Marian Miner Cook
Athenaeum

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Wednesday, October 14, 2020

Wednesday, October 14, 2020 - Evening Program
Half of Oklahoma Is Now Indian Country: What Does That Mean for Criminal Justice There?
Cary Aspinwall

Cary Aspinwall, a Dallas-based staff writer for The Marshall Project, has reported extensively on the impact of the criminal justice system on minorities, women and children in Oklahoma, Texas and rural America. She will discuss the impact of the recent McGirt v Oklahoma Supreme Court ruling, as well as the history and legacy of how the criminal justice system has affected tribal citizens in Oklahoma and elsewhere.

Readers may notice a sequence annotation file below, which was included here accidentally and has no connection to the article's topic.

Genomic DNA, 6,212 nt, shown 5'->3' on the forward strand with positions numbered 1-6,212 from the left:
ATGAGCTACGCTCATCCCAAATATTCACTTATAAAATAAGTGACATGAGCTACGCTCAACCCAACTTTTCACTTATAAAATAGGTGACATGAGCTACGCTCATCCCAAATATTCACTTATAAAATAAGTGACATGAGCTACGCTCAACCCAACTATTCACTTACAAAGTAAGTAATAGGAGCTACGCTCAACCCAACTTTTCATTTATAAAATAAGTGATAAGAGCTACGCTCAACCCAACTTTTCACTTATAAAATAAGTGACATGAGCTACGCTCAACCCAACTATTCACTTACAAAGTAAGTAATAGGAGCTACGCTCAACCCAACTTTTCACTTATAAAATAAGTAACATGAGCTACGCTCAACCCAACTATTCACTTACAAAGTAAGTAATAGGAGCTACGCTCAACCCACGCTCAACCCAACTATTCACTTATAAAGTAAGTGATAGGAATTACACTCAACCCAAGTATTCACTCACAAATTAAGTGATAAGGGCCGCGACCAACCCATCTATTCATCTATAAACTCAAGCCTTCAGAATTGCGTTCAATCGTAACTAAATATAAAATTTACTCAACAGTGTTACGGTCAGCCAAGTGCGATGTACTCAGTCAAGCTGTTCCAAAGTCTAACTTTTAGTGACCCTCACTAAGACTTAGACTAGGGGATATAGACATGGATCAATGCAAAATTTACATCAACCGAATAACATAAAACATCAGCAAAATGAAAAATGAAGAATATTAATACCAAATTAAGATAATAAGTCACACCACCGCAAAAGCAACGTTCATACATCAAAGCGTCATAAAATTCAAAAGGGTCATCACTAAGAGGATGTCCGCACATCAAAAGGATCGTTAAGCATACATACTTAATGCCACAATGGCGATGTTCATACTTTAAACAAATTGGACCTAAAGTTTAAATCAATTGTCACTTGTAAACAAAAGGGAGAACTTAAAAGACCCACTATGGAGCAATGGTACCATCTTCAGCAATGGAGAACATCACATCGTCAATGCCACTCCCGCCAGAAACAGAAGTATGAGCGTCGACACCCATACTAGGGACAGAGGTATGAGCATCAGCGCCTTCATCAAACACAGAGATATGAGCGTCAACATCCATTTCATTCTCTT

Cary Aspinwall is a Dallas-based staff writer for The Marshall Project. Previously, she was an investigative reporter at The Dallas Morning News, where she reported on the impact of the criminal justice system on women and children, and deaths in police custody. She won the Gerald Loeb Award for reporting on a Texas company's history of deadly natural gas explosions and is a past Pulitzer finalist for her work exposing flaws in Oklahoma's execution process. She is a co-founder of The Frontier, a nonprofit devoted to investigative journalism in Oklahoma.

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